QR codes were developed in Japan and are already very popular in that country. They have also struck a cord with consumers in South Korea. However, both the European and U.S. markets have struggled to adopt the technology.
Initially, there don’t seem to be any clear reasons for that, but when you take a closer look at how we behave as consumers, then you can start to realise why QR codes perform differently in various countries.
Firstly, both the Japanese and South Korean markets are much more technologically advanced than their European or North American counterparts. Because QR codes require consumers to own a smartphone with a special app installed to read it, it does make sense
that a more tech-savvy society people will be more at ease with such developments. Unfortunately, apart from some pockets, neither the UK nor U.S. consumers seem to be on the same level of technological advancement at the moment.
When it comes to sales and marketing consumers need to be able to quickly and easily understand the message being communicated to them. If marketers use technology which people are not used to, then these messages will be lost. The novelty factor can often
help, but it seems right now that there is too little understanding and familiarity with QR codes in the western world, which is hampering their impact.
Another issue is the time it takes marketers and company decision makers to actually implement the codes. Unless several brands start adopting them on a large scale, the consumers will not get exposed to them and the idea will simply not reach its potential.
Retailers also have a big part to play in this. In the U.S. some of the biggest shopping chains are experimenting with the codes, which will surely be helpful to both their staff members as well as shoppers. But we are yet to see how much of an impact this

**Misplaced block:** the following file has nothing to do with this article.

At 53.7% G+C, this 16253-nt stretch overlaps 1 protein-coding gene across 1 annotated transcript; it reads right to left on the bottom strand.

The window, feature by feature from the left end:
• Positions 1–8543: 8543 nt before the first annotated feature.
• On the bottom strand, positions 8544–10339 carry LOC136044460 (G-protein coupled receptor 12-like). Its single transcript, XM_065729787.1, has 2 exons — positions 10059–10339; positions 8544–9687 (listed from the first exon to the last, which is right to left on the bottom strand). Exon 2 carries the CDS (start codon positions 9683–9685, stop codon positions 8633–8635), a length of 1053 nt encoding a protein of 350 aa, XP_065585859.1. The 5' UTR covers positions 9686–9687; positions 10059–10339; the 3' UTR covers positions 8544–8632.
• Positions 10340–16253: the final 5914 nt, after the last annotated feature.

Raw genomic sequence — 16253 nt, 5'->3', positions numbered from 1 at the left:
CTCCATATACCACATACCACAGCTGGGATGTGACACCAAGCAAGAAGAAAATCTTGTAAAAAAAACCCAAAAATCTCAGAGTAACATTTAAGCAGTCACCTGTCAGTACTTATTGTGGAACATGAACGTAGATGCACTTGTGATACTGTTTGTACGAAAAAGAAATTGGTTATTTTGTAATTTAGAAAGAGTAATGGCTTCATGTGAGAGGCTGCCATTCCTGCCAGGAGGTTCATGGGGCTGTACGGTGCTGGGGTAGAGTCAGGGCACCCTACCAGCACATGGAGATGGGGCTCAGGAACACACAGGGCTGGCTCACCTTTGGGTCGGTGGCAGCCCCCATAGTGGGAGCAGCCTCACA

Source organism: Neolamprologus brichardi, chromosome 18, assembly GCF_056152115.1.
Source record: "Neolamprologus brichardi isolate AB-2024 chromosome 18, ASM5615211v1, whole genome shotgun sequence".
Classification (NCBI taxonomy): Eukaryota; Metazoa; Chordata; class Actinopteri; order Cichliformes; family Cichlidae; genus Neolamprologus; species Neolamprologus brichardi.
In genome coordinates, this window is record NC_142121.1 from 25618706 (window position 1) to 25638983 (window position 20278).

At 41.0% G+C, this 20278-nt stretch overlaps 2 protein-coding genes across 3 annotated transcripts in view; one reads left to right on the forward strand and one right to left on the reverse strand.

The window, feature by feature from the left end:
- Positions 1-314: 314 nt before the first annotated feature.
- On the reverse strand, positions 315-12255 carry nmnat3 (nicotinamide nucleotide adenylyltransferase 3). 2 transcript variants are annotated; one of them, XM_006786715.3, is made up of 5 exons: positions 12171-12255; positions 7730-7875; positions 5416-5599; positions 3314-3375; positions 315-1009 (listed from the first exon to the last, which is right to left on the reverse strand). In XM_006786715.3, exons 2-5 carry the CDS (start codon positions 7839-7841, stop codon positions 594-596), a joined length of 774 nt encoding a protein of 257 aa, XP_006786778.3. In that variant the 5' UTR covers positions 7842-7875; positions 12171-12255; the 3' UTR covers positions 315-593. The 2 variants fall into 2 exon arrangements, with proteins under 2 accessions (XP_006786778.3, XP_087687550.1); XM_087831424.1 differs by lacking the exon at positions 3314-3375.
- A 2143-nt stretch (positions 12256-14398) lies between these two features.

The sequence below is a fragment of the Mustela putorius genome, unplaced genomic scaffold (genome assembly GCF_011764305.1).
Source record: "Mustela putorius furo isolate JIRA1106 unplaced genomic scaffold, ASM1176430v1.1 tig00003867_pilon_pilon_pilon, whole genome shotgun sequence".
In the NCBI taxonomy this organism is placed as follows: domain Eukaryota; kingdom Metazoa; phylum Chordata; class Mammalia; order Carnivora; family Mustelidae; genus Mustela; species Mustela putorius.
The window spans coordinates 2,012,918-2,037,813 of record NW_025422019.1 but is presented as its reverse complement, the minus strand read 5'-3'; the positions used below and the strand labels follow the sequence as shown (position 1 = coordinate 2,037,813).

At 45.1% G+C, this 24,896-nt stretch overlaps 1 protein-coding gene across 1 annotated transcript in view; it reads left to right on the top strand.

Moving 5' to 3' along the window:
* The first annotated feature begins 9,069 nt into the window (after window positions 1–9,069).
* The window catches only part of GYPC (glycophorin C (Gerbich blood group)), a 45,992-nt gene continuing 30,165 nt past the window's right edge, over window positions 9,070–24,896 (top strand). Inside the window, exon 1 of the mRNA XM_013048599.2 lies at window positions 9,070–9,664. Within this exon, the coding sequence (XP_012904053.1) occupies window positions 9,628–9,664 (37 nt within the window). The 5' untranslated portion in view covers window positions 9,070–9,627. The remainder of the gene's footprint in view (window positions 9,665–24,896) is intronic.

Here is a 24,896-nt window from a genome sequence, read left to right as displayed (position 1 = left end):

practice will have.
QR codes can be used for a variety of purposes. Some companies try to use them as a link between their physical stores and websites; others employ them to allow consumers to find out more details about individual products and promotions. They are also widely
utilized as carriers of people’s contact details, as replacements of or an addition to business cards.
It is also possible to customise each code by incorporating into it a brand logo or anything else that can make it look distinctive, which is yet another appealing feature.
The potential is clearly there for QR codes to become a powerful marketing weapon, but that is often not enough. It seems right now that unless a brand comes up with a campaign which uses the codes and becomes really successful, then the initial promise
may never materialise on our shores.